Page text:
I woke up to the sound of the wind blowing hard against the house. And almost immediately I remembered that in Hebrew the word for wind is the same as the word for Spirit. I love knowing that because it helps me pay attention to Sacred Presence in random, ordinary, mundane moments, like waking up to a wind storm. In this case I responded by writing a haiku (one of the ways I process the experience of Sacred Presence).
the wind is blowing
perhaps it is the Spirit
I’ll try to listen
I’m not sure what Spirit might be trying to say to me today, but apparently I need to keep listening because the wind has been blowing hard, and loud, and persistent all day long. On several occasions I have found myself feeling anxious as the windows rattle and the trees in the yard sway ominously. But then I remember my haiku and I turn my attention once again to listening.
What message from Spirit do I need to hear in this moment? What is preventing me from hearing that message? And why am I feeling anxious about Spirit’s persistent efforts to get through to me? The answer to all three questions is the same – “I don’t know!” I don’t even know if it’s Spirit. It might just be the weather. Except that even if it’s “just” the weather it’s probably also Spirit, because that’s how Spirit speaks. God speaks through the ordinary stuff of our lives, in a language that sounds remarkably similar to the wind, or the rain, or a friend’s voice, or a baby’s cry, or the stillness at dawn. The trick to understanding is to pay attention and slow down long enough to really listen, not just with our ears but with our hearts. Most of the time the message won’t be simple enough or clear enough to put down in concise and unambiguous words. Listening to the Wind is more art than science.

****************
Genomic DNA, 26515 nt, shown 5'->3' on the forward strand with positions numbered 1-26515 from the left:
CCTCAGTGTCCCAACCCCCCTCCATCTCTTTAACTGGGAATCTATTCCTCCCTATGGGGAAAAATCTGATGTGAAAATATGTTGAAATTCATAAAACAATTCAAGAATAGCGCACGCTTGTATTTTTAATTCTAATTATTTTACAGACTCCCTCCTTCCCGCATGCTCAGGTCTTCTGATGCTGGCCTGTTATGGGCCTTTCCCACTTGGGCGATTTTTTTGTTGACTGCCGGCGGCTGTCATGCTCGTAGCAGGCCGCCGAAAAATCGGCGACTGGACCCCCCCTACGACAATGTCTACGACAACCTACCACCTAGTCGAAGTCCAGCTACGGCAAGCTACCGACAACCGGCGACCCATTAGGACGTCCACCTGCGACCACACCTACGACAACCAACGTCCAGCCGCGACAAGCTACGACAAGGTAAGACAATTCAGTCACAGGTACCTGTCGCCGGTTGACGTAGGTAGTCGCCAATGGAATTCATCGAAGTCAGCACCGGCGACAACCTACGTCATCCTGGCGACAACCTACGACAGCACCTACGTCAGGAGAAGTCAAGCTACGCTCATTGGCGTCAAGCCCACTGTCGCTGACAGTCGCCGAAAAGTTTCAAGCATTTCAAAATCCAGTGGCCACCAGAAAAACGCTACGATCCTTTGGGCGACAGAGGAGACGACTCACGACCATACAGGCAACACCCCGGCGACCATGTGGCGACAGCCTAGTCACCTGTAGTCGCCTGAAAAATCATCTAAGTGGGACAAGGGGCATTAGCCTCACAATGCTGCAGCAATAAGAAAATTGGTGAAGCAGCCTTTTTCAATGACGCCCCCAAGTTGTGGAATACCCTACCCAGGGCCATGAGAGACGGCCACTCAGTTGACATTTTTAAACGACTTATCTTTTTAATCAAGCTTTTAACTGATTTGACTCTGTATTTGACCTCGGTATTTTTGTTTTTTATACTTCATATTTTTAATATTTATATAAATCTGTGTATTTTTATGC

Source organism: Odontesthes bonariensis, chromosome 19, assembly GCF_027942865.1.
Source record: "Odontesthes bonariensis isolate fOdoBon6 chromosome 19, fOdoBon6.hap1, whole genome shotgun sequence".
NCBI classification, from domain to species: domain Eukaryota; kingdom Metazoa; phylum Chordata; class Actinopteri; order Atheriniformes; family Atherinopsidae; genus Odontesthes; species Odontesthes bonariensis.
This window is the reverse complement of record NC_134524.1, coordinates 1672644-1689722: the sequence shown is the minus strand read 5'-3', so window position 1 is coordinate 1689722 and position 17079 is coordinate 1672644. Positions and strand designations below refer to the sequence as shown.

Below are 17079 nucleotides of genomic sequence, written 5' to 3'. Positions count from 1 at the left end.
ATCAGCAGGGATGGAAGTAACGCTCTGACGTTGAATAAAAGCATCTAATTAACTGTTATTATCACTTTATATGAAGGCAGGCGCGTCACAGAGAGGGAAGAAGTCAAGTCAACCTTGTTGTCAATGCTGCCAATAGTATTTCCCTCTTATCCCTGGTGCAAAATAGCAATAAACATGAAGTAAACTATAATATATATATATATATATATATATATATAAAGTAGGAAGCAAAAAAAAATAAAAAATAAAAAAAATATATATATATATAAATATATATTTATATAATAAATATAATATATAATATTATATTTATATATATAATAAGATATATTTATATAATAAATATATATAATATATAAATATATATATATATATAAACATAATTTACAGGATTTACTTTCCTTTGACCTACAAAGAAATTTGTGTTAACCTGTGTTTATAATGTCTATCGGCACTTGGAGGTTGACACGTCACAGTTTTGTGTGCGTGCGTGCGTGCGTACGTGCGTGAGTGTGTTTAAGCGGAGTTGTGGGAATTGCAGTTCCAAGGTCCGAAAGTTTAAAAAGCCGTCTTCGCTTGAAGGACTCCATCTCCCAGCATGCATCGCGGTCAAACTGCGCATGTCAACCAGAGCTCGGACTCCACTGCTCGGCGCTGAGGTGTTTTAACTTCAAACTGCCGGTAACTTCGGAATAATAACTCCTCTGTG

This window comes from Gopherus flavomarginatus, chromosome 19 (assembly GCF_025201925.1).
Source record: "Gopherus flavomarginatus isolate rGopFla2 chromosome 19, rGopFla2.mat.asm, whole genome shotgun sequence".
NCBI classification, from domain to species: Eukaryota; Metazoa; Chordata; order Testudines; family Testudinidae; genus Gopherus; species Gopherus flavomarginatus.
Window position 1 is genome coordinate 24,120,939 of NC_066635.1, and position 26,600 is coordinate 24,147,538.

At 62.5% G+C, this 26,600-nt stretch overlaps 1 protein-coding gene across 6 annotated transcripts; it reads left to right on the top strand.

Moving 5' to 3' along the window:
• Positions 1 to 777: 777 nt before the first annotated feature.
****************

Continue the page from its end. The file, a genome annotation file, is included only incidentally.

In this moment all I have is the barest of hints as to what the message might be. So I’ll keep listening. I’ll keep paying attention. Because I’m quite certain that Spirit isn’t finished speaking yet.